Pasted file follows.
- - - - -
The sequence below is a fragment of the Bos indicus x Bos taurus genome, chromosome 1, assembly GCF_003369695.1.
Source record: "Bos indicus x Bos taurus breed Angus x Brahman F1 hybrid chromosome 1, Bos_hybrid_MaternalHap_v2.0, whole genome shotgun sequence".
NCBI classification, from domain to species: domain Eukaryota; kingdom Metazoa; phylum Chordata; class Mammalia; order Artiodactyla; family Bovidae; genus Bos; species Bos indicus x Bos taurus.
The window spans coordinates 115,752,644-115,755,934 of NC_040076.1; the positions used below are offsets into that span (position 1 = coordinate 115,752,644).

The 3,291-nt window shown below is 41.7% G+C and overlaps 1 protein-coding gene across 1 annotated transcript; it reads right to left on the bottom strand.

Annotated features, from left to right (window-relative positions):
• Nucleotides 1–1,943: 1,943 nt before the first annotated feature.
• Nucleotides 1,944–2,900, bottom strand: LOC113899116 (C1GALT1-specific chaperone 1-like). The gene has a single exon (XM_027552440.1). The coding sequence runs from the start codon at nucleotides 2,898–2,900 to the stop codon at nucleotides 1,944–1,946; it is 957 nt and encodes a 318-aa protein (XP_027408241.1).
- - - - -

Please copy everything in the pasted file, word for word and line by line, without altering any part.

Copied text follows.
The sequence below is a fragment of the Bos indicus x Bos taurus genome, chromosome 1, assembly GCF_003369695.1.
Source record: "Bos indicus x Bos taurus breed Angus x Brahman F1 hybrid chromosome 1, Bos_hybrid_MaternalHap_v2.0, whole genome shotgun sequence".
NCBI classification, from domain to species: domain Eukaryota; kingdom Metazoa; phylum Chordata; class Mammalia; order Artiodactyla; family Bovidae; genus Bos; species Bos indicus x Bos taurus.
The window spans coordinates 115,752,644-115,755,934 of NC_040076.1; the positions used below are offsets into that span (position 1 = coordinate 115,752,644).

The 3,291-nt window shown below is 41.7% G+C and overlaps 1 protein-coding gene across 1 annotated transcript; it reads right to left on the bottom strand.

Annotated features, from left to right (window-relative positions):
• Nucleotides 1–1,943: 1,943 nt before the first annotated feature.
• Nucleotides 1,944–2,900, bottom strand: LOC113899116 (C1GALT1-specific chaperone 1-like). The gene has a single exon (XM_027552440.1). The coding sequence runs from the start codon at nucleotides 2,898–2,900 to the stop codon at nucleotides 1,944–1,946; it is 957 nt and encodes a 318-aa protein (XP_027408241.1).